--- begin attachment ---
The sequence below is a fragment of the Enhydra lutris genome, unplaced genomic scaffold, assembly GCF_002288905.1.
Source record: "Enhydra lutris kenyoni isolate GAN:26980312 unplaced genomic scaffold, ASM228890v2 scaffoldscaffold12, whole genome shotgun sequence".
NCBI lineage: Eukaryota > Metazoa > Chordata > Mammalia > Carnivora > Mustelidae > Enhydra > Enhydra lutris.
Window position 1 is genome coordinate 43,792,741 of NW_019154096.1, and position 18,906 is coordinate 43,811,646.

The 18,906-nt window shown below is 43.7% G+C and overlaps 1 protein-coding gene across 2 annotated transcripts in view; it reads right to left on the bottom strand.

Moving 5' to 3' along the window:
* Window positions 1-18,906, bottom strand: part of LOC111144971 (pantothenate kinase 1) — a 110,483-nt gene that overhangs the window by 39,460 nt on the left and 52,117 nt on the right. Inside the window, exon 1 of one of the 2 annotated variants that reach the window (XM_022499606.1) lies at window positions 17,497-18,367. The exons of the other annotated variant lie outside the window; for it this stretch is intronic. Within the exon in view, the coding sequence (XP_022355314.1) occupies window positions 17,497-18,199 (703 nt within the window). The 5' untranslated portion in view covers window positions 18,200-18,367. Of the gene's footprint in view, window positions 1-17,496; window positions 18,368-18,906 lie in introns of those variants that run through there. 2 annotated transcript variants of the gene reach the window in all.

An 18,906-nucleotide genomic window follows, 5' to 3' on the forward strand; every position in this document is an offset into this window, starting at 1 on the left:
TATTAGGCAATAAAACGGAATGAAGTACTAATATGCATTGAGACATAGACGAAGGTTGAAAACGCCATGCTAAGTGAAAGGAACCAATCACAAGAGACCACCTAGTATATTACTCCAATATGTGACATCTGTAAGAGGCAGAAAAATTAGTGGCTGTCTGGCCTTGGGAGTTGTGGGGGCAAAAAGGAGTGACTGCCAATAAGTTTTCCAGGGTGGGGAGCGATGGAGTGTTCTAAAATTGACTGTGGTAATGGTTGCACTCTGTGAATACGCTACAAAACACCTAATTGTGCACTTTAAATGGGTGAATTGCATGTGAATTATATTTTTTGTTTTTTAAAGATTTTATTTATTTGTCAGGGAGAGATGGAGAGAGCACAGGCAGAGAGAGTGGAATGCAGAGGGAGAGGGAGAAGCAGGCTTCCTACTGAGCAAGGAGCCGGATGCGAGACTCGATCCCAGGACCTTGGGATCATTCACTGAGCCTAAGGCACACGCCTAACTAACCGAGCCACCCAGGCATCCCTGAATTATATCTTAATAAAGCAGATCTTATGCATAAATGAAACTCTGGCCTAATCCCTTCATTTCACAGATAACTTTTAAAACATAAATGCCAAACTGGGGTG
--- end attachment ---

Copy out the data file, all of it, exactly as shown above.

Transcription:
The sequence below is a fragment of the Enhydra lutris genome, unplaced genomic scaffold, assembly GCF_002288905.1.
Source record: "Enhydra lutris kenyoni isolate GAN:26980312 unplaced genomic scaffold, ASM228890v2 scaffoldscaffold12, whole genome shotgun sequence".
NCBI lineage: Eukaryota > Metazoa > Chordata > Mammalia > Carnivora > Mustelidae > Enhydra > Enhydra lutris.
Window position 1 is genome coordinate 43,792,741 of NW_019154096.1, and position 18,906 is coordinate 43,811,646.

The 18,906-nt window shown below is 43.7% G+C and overlaps 1 protein-coding gene across 2 annotated transcripts in view; it reads right to left on the bottom strand.

Moving 5' to 3' along the window:
* Window positions 1-18,906, bottom strand: part of LOC111144971 (pantothenate kinase 1) — a 110,483-nt gene that overhangs the window by 39,460 nt on the left and 52,117 nt on the right. Inside the window, exon 1 of one of the 2 annotated variants that reach the window (XM_022499606.1) lies at window positions 17,497-18,367. The exons of the other annotated variant lie outside the window; for it this stretch is intronic. Within the exon in view, the coding sequence (XP_022355314.1) occupies window positions 17,497-18,199 (703 nt within the window). The 5' untranslated portion in view covers window positions 18,200-18,367. Of the gene's footprint in view, window positions 1-17,496; window positions 18,368-18,906 lie in introns of those variants that run through there. 2 annotated transcript variants of the gene reach the window in all.

An 18,906-nucleotide genomic window follows, 5' to 3' on the forward strand; every position in this document is an offset into this window, starting at 1 on the left:
TATTAGGCAATAAAACGGAATGAAGTACTAATATGCATTGAGACATAGACGAAGGTTGAAAACGCCATGCTAAGTGAAAGGAACCAATCACAAGAGACCACCTAGTATATTACTCCAATATGTGACATCTGTAAGAGGCAGAAAAATTAGTGGCTGTCTGGCCTTGGGAGTTGTGGGGGCAAAAAGGAGTGACTGCCAATAAGTTTTCCAGGGTGGGGAGCGATGGAGTGTTCTAAAATTGACTGTGGTAATGGTTGCACTCTGTGAATACGCTACAAAACACCTAATTGTGCACTTTAAATGGGTGAATTGCATGTGAATTATATTTTTTGTTTTTTAAAGATTTTATTTATTTGTCAGGGAGAGATGGAGAGAGCACAGGCAGAGAGAGTGGAATGCAGAGGGAGAGGGAGAAGCAGGCTTCCTACTGAGCAAGGAGCCGGATGCGAGACTCGATCCCAGGACCTTGGGATCATTCACTGAGCCTAAGGCACACGCCTAACTAACCGAGCCACCCAGGCATCCCTGAATTATATCTTAATAAAGCAGATCTTATGCATAAATGAAACTCTGGCCTAATCCCTTCATTTCACAGATAACTTTTAAAACATAAATGCCAAACTGGGGTG